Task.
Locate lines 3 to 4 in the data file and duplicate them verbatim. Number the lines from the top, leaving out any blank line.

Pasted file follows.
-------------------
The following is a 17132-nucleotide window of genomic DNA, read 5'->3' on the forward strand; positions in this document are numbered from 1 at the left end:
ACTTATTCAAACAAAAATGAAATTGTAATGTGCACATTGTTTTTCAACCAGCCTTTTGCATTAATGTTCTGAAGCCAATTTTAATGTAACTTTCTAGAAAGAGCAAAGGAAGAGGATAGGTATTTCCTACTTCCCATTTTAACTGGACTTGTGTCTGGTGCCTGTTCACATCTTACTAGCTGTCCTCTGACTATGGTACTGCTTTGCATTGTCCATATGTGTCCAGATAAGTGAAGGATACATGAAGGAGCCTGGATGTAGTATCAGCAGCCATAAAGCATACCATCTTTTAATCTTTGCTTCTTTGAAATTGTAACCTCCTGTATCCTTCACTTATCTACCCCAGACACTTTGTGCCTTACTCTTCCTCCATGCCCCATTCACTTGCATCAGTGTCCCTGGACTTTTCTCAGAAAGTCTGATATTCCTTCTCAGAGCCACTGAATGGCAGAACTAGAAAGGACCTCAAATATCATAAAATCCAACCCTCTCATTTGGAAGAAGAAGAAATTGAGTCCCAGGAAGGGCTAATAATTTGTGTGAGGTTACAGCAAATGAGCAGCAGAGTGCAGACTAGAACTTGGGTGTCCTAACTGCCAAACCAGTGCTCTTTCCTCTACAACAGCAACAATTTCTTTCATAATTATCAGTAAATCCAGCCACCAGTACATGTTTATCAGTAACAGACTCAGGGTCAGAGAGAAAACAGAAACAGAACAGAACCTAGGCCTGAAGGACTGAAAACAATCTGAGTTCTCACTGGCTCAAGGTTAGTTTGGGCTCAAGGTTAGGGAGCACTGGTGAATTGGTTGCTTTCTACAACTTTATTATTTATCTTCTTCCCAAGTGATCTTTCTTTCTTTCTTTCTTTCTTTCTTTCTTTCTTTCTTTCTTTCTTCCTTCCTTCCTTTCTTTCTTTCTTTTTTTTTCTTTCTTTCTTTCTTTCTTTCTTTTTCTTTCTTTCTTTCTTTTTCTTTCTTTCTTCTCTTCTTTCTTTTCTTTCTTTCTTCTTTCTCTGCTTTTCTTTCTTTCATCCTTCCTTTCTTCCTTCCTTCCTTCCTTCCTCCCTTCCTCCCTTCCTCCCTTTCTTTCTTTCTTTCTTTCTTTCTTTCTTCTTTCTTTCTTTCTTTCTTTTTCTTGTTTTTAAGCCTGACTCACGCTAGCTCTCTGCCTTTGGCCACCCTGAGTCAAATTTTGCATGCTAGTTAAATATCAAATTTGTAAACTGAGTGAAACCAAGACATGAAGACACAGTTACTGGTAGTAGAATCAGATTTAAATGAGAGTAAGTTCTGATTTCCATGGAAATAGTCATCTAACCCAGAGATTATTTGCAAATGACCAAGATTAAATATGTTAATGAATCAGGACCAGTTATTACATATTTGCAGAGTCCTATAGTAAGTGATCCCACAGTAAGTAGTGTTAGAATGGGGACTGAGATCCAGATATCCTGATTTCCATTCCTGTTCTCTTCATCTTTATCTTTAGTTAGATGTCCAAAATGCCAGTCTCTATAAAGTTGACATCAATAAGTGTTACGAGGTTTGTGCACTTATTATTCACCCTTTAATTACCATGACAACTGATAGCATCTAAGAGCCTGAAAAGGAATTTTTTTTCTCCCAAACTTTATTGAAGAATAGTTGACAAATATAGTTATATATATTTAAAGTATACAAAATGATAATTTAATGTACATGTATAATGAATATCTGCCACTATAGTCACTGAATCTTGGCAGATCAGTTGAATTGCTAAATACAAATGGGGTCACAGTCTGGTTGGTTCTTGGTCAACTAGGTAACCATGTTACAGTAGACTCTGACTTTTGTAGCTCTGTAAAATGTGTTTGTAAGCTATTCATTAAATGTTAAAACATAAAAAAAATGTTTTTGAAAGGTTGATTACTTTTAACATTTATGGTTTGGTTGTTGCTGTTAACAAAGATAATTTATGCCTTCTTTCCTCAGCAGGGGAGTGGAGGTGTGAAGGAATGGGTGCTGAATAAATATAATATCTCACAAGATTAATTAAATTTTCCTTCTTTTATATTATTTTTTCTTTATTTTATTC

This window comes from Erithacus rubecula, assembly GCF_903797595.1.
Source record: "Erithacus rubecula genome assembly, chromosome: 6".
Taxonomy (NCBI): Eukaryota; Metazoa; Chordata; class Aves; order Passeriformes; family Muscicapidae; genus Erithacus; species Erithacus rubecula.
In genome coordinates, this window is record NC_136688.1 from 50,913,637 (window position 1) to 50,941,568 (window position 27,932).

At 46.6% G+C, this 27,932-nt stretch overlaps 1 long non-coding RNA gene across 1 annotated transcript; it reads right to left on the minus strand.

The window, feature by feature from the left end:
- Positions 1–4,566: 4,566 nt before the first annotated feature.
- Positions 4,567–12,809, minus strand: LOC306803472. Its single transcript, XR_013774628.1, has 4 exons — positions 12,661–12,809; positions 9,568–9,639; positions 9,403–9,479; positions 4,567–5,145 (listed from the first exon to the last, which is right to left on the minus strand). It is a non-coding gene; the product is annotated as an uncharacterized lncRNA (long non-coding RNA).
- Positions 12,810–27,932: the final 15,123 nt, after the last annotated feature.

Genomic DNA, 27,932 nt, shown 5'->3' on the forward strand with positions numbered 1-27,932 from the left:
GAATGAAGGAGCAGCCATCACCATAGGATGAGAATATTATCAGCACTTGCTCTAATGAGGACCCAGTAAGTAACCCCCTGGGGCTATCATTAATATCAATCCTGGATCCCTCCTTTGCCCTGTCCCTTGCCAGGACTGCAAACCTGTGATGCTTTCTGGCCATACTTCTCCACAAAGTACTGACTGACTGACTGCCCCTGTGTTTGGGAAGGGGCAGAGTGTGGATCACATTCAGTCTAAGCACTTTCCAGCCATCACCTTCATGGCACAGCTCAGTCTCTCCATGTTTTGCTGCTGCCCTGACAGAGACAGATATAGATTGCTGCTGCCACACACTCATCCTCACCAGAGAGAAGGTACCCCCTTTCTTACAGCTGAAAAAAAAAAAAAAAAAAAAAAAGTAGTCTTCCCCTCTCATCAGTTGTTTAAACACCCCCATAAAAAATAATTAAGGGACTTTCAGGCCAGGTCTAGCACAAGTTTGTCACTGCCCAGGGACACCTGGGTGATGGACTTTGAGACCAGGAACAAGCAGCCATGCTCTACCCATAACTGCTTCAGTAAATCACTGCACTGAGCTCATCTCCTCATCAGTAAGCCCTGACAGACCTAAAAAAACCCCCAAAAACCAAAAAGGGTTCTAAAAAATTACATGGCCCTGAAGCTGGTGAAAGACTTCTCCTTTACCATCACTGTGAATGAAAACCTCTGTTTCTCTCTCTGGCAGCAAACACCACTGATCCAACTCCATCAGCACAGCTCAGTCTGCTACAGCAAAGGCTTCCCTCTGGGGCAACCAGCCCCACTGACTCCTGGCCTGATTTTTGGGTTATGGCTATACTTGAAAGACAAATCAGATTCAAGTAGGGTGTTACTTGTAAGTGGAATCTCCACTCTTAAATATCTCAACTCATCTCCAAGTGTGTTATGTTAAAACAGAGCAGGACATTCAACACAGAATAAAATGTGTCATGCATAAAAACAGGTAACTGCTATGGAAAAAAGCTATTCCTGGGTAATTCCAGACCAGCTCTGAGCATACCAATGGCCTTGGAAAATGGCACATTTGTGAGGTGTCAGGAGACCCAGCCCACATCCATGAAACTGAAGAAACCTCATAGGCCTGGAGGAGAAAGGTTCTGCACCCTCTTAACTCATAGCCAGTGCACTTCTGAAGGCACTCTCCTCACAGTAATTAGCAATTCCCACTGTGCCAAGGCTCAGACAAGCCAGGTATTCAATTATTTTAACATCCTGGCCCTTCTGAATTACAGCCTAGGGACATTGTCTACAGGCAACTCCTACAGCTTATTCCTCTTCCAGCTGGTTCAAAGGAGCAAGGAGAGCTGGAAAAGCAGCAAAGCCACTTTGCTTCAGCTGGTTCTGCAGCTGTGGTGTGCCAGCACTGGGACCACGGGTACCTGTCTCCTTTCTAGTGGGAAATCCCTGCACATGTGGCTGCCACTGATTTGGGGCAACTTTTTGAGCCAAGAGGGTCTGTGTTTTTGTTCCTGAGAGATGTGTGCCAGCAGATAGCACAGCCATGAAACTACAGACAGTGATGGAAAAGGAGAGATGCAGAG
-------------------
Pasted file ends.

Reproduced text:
This window comes from Erithacus rubecula, assembly GCF_903797595.1.
Source record: "Erithacus rubecula genome assembly, chromosome: 6".